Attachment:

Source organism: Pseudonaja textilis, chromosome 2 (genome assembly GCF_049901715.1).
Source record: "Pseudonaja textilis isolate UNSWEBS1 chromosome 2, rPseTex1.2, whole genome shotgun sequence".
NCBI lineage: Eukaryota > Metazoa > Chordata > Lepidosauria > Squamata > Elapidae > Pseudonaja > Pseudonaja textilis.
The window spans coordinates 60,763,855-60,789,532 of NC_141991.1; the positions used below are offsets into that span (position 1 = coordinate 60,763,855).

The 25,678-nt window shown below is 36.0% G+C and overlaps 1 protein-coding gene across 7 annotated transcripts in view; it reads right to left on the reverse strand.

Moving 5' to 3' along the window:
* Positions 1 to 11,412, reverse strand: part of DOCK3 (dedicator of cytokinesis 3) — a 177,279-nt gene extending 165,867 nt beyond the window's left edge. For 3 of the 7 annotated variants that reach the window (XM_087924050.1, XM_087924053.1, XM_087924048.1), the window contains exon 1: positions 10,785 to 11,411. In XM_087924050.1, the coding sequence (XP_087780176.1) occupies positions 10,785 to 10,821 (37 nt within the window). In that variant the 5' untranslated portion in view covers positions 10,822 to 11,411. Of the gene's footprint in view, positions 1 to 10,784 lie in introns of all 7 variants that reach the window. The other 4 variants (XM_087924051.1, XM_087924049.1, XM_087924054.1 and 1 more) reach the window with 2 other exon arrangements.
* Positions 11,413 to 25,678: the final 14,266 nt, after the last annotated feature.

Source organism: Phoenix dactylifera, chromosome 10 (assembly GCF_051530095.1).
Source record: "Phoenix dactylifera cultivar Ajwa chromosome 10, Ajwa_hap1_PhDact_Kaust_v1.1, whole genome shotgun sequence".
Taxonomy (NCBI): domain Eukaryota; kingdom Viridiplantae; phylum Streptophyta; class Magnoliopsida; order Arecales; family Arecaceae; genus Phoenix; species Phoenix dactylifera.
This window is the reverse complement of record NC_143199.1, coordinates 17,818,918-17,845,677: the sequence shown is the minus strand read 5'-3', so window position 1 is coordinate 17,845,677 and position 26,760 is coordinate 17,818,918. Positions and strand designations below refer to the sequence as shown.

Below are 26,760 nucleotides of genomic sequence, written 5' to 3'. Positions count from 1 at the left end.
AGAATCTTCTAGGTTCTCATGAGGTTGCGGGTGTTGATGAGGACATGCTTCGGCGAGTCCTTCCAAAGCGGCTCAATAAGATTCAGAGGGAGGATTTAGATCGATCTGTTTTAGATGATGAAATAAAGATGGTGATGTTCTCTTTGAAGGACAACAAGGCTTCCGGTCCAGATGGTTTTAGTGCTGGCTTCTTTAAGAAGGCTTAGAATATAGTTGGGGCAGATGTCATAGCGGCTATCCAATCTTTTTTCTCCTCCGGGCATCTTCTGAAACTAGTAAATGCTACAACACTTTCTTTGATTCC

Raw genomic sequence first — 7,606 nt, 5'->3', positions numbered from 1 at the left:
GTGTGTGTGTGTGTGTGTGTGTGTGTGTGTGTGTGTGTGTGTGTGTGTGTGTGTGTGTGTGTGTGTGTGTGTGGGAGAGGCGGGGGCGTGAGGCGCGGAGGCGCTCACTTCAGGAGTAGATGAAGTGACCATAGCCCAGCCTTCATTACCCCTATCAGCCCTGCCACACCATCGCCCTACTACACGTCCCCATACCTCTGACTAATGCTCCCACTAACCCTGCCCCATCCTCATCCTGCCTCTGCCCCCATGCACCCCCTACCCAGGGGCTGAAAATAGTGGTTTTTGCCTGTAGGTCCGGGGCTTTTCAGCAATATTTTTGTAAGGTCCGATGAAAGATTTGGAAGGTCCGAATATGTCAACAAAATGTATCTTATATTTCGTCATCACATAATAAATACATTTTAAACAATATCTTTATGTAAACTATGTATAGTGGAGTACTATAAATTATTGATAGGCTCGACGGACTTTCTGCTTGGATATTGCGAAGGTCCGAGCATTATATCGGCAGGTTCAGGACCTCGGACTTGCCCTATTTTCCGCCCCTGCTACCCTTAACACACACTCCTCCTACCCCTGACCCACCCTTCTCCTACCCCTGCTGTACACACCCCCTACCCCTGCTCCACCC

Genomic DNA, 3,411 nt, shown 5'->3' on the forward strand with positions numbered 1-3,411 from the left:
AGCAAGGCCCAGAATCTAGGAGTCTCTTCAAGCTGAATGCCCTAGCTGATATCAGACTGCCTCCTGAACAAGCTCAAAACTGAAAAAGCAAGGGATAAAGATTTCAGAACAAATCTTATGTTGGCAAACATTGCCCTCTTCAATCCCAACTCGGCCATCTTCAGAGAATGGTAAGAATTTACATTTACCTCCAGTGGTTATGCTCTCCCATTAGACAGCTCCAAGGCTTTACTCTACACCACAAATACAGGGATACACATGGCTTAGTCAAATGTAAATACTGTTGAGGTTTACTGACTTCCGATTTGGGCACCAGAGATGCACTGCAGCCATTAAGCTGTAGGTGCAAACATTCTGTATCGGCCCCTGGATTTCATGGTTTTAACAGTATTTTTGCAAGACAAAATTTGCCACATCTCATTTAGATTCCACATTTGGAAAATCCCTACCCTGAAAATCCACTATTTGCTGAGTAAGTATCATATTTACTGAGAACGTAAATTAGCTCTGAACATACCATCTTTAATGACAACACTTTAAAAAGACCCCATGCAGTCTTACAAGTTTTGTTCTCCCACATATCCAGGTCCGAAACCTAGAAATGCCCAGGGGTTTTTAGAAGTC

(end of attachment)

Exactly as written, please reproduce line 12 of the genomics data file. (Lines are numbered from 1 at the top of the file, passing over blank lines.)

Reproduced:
This window is the reverse complement of record NC_143199.1, coordinates 17,818,918-17,845,677: the sequence shown is the minus strand read 5'-3', so window position 1 is coordinate 17,845,677 and position 26,760 is coordinate 17,818,918. Positions and strand designations below refer to the sequence as shown.